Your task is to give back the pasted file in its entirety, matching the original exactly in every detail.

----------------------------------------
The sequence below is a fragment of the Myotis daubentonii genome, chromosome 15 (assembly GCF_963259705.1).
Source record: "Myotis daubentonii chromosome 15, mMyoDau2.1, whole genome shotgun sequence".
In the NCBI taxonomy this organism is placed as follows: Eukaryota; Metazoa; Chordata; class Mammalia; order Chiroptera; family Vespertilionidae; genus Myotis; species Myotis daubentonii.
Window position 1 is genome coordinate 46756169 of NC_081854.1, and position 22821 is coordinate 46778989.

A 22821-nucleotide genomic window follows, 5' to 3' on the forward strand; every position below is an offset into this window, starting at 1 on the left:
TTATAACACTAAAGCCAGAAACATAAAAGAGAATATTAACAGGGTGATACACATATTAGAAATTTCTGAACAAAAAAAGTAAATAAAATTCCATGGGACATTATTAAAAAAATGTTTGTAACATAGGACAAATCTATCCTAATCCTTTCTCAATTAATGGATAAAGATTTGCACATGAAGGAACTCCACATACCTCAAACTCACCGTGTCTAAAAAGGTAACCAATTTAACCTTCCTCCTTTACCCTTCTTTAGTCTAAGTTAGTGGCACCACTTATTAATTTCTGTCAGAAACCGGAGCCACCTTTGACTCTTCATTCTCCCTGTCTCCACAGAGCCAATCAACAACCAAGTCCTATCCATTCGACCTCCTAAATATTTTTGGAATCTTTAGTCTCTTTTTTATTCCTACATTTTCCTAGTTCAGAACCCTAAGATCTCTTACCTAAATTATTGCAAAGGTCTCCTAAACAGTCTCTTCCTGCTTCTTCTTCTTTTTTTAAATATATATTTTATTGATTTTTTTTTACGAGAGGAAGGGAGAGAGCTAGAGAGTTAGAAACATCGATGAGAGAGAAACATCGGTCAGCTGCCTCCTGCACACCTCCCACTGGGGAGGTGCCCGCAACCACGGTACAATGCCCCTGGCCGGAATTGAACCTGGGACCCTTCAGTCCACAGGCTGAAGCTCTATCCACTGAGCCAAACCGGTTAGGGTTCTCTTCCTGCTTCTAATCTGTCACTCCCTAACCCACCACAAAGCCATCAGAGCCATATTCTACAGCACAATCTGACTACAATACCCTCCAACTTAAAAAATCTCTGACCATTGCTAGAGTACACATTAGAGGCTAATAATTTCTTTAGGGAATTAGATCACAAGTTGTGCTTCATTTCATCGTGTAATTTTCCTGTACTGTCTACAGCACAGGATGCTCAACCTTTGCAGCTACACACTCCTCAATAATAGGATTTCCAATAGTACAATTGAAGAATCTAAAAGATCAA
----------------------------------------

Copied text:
The sequence below is a fragment of the Myotis daubentonii genome, chromosome 15 (assembly GCF_963259705.1).
Source record: "Myotis daubentonii chromosome 15, mMyoDau2.1, whole genome shotgun sequence".
In the NCBI taxonomy this organism is placed as follows: Eukaryota; Metazoa; Chordata; class Mammalia; order Chiroptera; family Vespertilionidae; genus Myotis; species Myotis daubentonii.
Window position 1 is genome coordinate 46756169 of NC_081854.1, and position 22821 is coordinate 46778989.

A 22821-nucleotide genomic window follows, 5' to 3' on the forward strand; every position below is an offset into this window, starting at 1 on the left:
TTATAACACTAAAGCCAGAAACATAAAAGAGAATATTAACAGGGTGATACACATATTAGAAATTTCTGAACAAAAAAAGTAAATAAAATTCCATGGGACATTATTAAAAAAATGTTTGTAACATAGGACAAATCTATCCTAATCCTTTCTCAATTAATGGATAAAGATTTGCACATGAAGGAACTCCACATACCTCAAACTCACCGTGTCTAAAAAGGTAACCAATTTAACCTTCCTCCTTTACCCTTCTTTAGTCTAAGTTAGTGGCACCACTTATTAATTTCTGTCAGAAACCGGAGCCACCTTTGACTCTTCATTCTCCCTGTCTCCACAGAGCCAATCAACAACCAAGTCCTATCCATTCGACCTCCTAAATATTTTTGGAATCTTTAGTCTCTTTTTTATTCCTACATTTTCCTAGTTCAGAACCCTAAGATCTCTTACCTAAATTATTGCAAAGGTCTCCTAAACAGTCTCTTCCTGCTTCTTCTTCTTTTTTTAAATATATATTTTATTGATTTTTTTTTACGAGAGGAAGGGAGAGAGCTAGAGAGTTAGAAACATCGATGAGAGAGAAACATCGGTCAGCTGCCTCCTGCACACCTCCCACTGGGGAGGTGCCCGCAACCACGGTACAATGCCCCTGGCCGGAATTGAACCTGGGACCCTTCAGTCCACAGGCTGAAGCTCTATCCACTGAGCCAAACCGGTTAGGGTTCTCTTCCTGCTTCTAATCTGTCACTCCCTAACCCACCACAAAGCCATCAGAGCCATATTCTACAGCACAATCTGACTACAATACCCTCCAACTTAAAAAATCTCTGACCATTGCTAGAGTACACATTAGAGGCTAATAATTTCTTTAGGGAATTAGATCACAAGTTGTGCTTCATTTCATCGTGTAATTTTCCTGTACTGTCTACAGCACAGGATGCTCAACCTTTGCAGCTACACACTCCTCAATAATAGGATTTCCAATAGTACAATTGAAGAATCTAAAAGATCAA